The Ritual Reuse of Maya Cave Shrines after Abandonment

Author(s): Brent Woodfill

Year: 2015


Caves are among the most sacred geographic features in Mesoamerica and have been used throughout history as the setting for multiple ritual events. In this paper, the author looks at several shrines in central Guatemala that were rediscovered long after they were abandoned by the original ritual practitioners and regained importance. The renewed activity often reflects very different functions of the rituals performed there—in caves along a major trade route cutting through the region, for example, later ritual focuses on public performance and community cohesion instead of earlier petitions for safe passage. The ritual practitioners involved in the latter ceremonies do engage with the paraphernalia from earlier ceremonies, however, performing ceremonies and leaving dedicatory offerings adjacent to ancient caches and occasionally removing objects, likely to serve as heirlooms to be venerated.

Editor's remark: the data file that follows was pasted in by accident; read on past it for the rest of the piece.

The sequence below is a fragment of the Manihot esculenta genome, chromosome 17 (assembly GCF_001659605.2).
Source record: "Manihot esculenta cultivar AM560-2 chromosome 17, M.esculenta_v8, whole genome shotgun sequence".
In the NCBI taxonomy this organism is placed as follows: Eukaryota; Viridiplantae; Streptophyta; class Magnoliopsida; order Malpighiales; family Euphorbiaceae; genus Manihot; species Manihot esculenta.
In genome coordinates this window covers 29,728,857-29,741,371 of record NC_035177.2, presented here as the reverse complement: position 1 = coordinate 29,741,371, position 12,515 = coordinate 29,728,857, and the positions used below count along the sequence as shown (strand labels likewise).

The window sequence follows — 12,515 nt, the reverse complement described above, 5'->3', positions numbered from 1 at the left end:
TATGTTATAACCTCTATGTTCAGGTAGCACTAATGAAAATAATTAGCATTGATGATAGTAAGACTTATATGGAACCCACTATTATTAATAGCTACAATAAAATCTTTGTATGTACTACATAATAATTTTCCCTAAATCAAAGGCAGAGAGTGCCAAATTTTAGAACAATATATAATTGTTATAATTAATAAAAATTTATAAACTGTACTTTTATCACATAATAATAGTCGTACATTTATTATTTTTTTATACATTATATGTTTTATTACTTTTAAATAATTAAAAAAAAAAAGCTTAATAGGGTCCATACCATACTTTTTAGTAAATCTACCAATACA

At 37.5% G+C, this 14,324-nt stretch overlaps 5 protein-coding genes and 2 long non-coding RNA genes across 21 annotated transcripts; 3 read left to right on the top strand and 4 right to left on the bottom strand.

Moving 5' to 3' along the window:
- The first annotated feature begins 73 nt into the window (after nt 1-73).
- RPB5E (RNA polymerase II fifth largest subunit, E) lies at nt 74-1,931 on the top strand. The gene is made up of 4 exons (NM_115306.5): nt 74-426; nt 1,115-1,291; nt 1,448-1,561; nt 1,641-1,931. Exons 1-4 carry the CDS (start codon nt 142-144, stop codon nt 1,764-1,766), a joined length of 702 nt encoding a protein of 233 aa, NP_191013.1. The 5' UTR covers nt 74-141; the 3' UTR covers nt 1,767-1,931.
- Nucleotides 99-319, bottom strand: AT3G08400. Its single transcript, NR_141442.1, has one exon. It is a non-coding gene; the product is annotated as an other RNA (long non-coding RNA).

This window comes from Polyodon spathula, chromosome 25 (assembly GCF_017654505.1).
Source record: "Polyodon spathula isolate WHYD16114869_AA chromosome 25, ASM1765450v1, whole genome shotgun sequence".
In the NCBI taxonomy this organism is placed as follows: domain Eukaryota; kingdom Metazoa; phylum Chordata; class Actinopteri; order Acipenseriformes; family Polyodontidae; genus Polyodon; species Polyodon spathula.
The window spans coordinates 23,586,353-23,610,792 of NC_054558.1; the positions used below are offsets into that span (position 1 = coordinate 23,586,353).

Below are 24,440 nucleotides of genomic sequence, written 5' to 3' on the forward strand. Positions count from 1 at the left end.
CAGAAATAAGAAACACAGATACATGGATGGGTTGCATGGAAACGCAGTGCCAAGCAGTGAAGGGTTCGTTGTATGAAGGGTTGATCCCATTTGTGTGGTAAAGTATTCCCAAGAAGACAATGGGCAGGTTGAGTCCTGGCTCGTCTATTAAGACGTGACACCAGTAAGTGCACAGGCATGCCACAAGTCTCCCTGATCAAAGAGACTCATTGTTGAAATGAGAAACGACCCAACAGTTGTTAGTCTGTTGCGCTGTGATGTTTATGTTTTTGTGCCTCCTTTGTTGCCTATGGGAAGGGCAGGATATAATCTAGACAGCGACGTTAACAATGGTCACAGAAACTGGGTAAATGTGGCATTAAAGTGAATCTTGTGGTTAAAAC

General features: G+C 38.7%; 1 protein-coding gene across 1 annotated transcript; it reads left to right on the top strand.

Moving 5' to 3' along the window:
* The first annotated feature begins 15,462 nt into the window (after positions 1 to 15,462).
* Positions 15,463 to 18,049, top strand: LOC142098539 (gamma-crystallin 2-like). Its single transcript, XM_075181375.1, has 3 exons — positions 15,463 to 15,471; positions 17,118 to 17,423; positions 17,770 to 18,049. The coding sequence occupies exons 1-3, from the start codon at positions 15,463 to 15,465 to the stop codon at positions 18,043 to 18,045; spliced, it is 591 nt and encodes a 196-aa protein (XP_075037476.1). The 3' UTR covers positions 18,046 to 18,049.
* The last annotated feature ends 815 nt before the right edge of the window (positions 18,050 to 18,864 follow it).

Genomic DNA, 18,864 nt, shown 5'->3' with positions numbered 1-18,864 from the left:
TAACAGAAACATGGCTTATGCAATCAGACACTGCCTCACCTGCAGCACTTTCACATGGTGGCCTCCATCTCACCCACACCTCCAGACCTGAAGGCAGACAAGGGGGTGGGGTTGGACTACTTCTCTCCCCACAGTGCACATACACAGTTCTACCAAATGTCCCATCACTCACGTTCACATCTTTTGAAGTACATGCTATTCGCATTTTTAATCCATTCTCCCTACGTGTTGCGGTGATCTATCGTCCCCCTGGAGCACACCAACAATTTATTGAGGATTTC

SAA 2015 abstracts made available in tDAR courtesy of the Society for American Archaeology and Center for Digital Antiquity Collaborative Program to improve digital data in archaeology. If you are the author of this presentation you may upload your paper, poster, presentation, or associated data (up to 3 files/30MB) for free. Please visit for instructions and more information.

Cite this Record

The Ritual Reuse of Maya Cave Shrines after Abandonment. Brent Woodfill. Presented at The 80th Annual Meeting of the Society for American Archaeology, San Francisco, California. 2015 ( tDAR id: 395424)


Geographic Keywords

Spatial Coverage

min long: -107.271; min lat: 12.383 ; max long: -86.353; max lat: 23.08 ;